Here are songs #100 to #91 in the 2020 edition of Indi’s alternative holiday playlist.
La Vent du Nord may be the biggest name in Québec folk music today. They are darlings of the CBC, have racked up Junos for Roots & Traditional Album of the Year twice, and have toured dozens of countries on five continents. They don’t just perform traditional songs, and original songs in traditional styles, they have even tried to expand the range of Québécois folk music via a symphonic concert.
I’ve been told most Québécois don’t really listen to traditional music… except during the holiday season. And that, in the minds of many Québécois, holiday music is folk music, and vice versa. I don’t know if that’s true, but if so, this tune would capture the flavour of the Québec holiday season on several levels—not just musically, but with its call-outs and allusions to hockey.
Jimmy Rankin is one of the younger members of The Rankin Family, and of all the Rankins, Jimmy has had the most successful solo career by far. He’s won a pile of CCMAs and East Coast Music Awards, and has been nominated for Junos twice—once for Best Country Artist (2002), once for Country Album of the Year (2012, for Forget About the World).
“Tinseltown” is the sorta-title-track off the 2012 Christmas album Tinsel Town, which was released in a special sleeve that allowed the album to be sent as a Christmas card. It’s a gentle song, with an insistent percussion track, perfect for easy listening. The title might seem to imply disdain at the gaudy trappings of the holiday, but the lyrics themselves don’t bear that out. Instead, the idea of a “tinsel town” is passed off as a good thing.
It might come as a surprise to most Canadians that Sarah McLachlin didn’t release a Christmas song until 2006—almost 20 years into her career. That year she released the album Wintersong, of which this is the title track, which went on to become the biggest Christmas album of the year in both Canada and the US. Unfortunately for our purposes, all the songs on that album (and her subsequent Christmas singles) are religious carols, with the exception of a decent cover of Joni Mitchell’s “River” that became the lead single off the album, and this song, which was never even released as a single.
“Wintersong” has a beautiful, slow, melancholy melody, covered by McLachlin’s dreamy vocals. However, there’s not much to it, and the lyrics aren’t particularly creative either. It’s often said that artists sleepwalk through Christmas albums and singles, and that certainly seems to be true here. On the other hand, when an artist of McLachlin’s talent sleepwalks, the results are still a length ahead of what many other artists can do on their best days. The lyrics seem to be about someone who has passed, with McLachlin reflecting on the memories as she looks over the winter scene.
Zee Avi was discovered quite by accident. She went to school to study fashion design, but found she had so much free time she started writing songs. She wanted a poet friend’s opinion on her first song, “Poppy”, but he hadn’t been able to make her first performance. Lacking technical savvy, Avi had no idea how to create an MP3, so she instead posted a video on YouTube. The intention was just to let him see it, then delete it, because it was haphazardly put together and the quality wasn’t all that great, but the friend convinced her to leave it up. Positive feedback from random strangers all around the world rolled in, and encouraged Avi to post other videos. The last video she posted was supposed to be this song, but then something incredible happened. YouTube made the video a featured video, and the next thing Avi knew she was getting thousands of messages, including multiple record label offers.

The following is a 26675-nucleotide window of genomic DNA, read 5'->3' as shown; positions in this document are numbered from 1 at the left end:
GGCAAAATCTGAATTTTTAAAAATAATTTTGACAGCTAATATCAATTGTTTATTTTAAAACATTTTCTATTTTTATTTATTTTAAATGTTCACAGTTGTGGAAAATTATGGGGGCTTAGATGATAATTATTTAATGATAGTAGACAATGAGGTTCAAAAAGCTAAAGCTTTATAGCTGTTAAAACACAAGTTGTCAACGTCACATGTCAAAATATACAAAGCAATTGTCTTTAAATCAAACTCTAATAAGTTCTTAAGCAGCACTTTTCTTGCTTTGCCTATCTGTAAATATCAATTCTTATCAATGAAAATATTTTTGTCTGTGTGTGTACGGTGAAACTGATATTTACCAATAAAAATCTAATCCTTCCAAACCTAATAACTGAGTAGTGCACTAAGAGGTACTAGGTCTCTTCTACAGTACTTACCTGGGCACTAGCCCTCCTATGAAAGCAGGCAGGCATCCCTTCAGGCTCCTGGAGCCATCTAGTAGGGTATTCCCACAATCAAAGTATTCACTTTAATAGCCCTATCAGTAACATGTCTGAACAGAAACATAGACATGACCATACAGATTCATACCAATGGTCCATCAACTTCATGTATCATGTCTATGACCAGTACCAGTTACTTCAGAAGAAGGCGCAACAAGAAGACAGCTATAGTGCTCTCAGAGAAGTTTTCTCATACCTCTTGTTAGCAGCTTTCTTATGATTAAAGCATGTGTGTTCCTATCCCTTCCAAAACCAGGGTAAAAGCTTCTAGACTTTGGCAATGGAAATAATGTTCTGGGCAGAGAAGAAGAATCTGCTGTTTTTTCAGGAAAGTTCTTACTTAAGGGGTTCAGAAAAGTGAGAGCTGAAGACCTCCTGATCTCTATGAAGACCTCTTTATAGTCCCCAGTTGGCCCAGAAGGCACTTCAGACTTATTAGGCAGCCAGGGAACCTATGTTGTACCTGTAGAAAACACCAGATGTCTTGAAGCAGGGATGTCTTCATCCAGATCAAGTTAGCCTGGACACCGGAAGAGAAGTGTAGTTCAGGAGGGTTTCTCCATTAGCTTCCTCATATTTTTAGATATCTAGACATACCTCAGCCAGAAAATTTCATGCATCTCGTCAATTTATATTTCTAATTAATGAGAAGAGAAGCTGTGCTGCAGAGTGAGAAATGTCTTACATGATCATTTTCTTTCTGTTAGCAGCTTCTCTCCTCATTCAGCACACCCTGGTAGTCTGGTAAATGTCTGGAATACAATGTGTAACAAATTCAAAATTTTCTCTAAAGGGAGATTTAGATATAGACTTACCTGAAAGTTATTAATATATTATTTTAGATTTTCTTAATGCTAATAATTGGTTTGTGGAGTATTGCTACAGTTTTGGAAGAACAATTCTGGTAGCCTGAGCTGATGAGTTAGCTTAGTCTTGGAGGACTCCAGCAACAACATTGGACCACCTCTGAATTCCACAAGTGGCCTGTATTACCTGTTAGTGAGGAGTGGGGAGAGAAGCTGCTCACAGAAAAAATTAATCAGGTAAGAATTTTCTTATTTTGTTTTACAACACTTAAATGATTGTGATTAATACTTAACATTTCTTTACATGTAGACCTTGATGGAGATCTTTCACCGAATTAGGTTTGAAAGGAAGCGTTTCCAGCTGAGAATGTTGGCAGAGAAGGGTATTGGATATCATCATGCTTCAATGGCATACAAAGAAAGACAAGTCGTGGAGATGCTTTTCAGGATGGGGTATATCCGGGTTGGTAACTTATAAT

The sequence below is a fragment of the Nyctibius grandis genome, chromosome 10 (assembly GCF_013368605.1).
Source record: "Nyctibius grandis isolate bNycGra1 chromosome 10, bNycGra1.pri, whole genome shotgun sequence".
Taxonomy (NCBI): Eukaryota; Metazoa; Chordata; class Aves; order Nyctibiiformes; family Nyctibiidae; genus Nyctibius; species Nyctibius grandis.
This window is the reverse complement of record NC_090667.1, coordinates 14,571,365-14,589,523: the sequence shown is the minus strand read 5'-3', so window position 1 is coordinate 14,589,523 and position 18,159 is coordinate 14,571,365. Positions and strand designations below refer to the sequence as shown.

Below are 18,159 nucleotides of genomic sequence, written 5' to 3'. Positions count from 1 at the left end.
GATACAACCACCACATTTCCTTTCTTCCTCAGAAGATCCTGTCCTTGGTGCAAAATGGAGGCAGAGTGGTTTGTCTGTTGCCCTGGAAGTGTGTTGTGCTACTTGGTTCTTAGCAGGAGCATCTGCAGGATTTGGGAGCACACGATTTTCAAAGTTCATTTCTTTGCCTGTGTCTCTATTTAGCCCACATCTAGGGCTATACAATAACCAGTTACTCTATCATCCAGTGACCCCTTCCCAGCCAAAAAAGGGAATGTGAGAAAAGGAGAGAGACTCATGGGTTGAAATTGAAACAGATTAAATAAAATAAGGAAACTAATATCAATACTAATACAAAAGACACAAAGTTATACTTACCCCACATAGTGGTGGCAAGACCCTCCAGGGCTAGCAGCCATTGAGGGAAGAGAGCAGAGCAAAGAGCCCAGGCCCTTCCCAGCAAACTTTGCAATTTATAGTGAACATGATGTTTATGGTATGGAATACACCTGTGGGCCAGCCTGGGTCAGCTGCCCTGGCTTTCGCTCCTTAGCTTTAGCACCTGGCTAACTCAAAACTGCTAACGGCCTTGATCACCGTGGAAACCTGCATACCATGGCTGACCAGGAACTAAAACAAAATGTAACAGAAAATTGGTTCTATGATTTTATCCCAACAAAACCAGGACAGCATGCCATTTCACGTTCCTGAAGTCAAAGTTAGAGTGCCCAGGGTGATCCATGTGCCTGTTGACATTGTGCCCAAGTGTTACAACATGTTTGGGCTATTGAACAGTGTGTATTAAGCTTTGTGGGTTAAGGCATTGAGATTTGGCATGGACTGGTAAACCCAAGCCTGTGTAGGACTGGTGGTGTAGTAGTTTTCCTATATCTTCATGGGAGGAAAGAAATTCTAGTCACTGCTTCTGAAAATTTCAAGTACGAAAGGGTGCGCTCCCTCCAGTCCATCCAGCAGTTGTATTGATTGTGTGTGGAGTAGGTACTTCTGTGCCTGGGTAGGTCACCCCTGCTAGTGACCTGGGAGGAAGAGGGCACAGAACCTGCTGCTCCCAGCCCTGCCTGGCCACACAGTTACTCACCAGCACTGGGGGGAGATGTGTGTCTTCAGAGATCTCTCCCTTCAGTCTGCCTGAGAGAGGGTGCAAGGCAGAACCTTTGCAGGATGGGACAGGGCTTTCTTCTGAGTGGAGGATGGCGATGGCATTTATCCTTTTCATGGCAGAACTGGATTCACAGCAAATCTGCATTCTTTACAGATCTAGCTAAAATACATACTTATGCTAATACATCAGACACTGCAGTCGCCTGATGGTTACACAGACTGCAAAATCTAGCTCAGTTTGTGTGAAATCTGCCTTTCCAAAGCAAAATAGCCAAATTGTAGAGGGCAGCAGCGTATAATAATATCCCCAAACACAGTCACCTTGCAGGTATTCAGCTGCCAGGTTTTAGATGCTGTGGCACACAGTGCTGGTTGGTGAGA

This song wasn’t just the song that got her discovered, it was also her first professional release. Since then Avi has had a successful debut with her self-titled album in 2008, and gone on to international success. Her greatest success may be the Malay/English song “Arena Cahaya”, from the soundtrack to the 2016 film Ola Bola, about the 1980 Malaysian soccer team—they had qualified for the 1980 Moscow Olympics with their best record ever, but because Malaysia was one of the countries that boycotted Games in protest of the Soviet invasion of Afghanistan…. The film is one of Malaysia’s highest-grossing films of all time, and Avi won numerous international awards for the song.
Tori Kelly is one of the more successful alumni of American Idol… but not in the way you’d expect. She had been trying to break into stardom since childhood, appearing on Star Search in 2003 at age 11, and America’s Most Talented Kid in 2004 at 12, but never really having any luck. She was offered a record deal at 12, but that didn’t work out, and a couple years later she was recording videos on YouTube, trying to get something to go viral. That didn’t work out either, so in 2010 she took yet another swing at being discovered, this time with American Idol. That… didn’t work out either, so in 2013 Kelly simply created her own label, recorded and released her own EP.That finally started to get her some attention… slowly… and over the next couple of years, more and more people noted her as an artist to watch. But it wasn’t until 2015’s Unbreakable Smile that Kelly finally found massive commercial success, and, ultimately, a Grammy nomination for Best New Artist. Later she went to win two Grammys… not for pop music, but rather for gospel.
This year, Kelly release her fourth album, a Christmas album titled A Tori Kelly Christmas. It’s mostly covers, but there are two original tracks: this one, and “25th”.